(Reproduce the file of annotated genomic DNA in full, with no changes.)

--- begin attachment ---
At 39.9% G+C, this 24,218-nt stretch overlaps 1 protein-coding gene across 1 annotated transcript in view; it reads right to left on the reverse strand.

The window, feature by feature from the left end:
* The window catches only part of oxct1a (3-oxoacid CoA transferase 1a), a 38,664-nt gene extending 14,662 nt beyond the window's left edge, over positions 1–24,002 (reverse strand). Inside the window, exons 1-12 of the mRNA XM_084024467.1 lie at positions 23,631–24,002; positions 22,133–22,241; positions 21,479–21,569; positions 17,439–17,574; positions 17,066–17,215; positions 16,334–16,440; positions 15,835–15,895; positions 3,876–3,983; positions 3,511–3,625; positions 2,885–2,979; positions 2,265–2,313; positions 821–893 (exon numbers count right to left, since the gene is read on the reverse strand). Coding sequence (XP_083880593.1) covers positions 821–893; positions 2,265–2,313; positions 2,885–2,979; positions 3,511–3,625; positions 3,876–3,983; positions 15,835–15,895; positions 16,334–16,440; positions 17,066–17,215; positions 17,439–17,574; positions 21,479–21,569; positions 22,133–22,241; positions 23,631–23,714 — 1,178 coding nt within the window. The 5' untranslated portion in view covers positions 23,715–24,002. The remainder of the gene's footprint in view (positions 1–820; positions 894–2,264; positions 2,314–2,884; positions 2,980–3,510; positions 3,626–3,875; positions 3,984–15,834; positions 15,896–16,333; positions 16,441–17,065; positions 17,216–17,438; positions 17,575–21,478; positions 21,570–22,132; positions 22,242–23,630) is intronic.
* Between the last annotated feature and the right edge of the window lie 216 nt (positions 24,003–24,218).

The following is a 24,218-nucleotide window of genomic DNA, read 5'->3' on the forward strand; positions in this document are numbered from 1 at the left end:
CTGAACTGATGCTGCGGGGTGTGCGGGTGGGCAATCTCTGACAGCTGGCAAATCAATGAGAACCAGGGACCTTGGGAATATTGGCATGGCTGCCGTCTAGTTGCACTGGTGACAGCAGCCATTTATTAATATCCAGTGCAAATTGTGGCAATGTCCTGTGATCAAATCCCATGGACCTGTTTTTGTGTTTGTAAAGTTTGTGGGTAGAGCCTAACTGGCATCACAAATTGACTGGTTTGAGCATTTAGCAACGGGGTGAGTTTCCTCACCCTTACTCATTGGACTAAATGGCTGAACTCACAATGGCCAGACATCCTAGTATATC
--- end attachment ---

At 39.9% G+C, this 24,218-nt stretch overlaps 1 protein-coding gene across 1 annotated transcript in view; it reads right to left on the reverse strand.

The window, feature by feature from the left end:
* The window catches only part of oxct1a (3-oxoacid CoA transferase 1a), a 38,664-nt gene extending 14,662 nt beyond the window's left edge, over positions 1–24,002 (reverse strand). Inside the window, exons 1-12 of the mRNA XM_084024467.1 lie at positions 23,631–24,002; positions 22,133–22,241; positions 21,479–21,569; positions 17,439–17,574; positions 17,066–17,215; positions 16,334–16,440; positions 15,835–15,895; positions 3,876–3,983; positions 3,511–3,625; positions 2,885–2,979; positions 2,265–2,313; positions 821–893 (exon numbers count right to left, since the gene is read on the reverse strand). Coding sequence (XP_083880593.1) covers positions 821–893; positions 2,265–2,313; positions 2,885–2,979; positions 3,511–3,625; positions 3,876–3,983; positions 15,835–15,895; positions 16,334–16,440; positions 17,066–17,215; positions 17,439–17,574; positions 21,479–21,569; positions 22,133–22,241; positions 23,631–23,714 — 1,178 coding nt within the window. The 5' untranslated portion in view covers positions 23,715–24,002. The remainder of the gene's footprint in view (positions 1–820; positions 894–2,264; positions 2,314–2,884; positions 2,980–3,510; positions 3,626–3,875; positions 3,984–15,834; positions 15,896–16,333; positions 16,441–17,065; positions 17,216–17,438; positions 17,575–21,478; positions 21,570–22,132; positions 22,242–23,630) is intronic.
* Between the last annotated feature and the right edge of the window lie 216 nt (positions 24,003–24,218).

The following is a 24,218-nucleotide window of genomic DNA, read 5'->3' on the forward strand; positions in this document are numbered from 1 at the left end:
CTGAACTGATGCTGCGGGGTGTGCGGGTGGGCAATCTCTGACAGCTGGCAAATCAATGAGAACCAGGGACCTTGGGAATATTGGCATGGCTGCCGTCTAGTTGCACTGGTGACAGCAGCCATTTATTAATATCCAGTGCAAATTGTGGCAATGTCCTGTGATCAAATCCCATGGACCTGTTTTTGTGTTTGTAAAGTTTGTGGGTAGAGCCTAACTGGCATCACAAATTGACTGGTTTGAGCATTTAGCAACGGGGTGAGTTTCCTCACCCTTACTCATTGGACTAAATGGCTGAACTCACAATGGCCAGACATCCTAGTATATC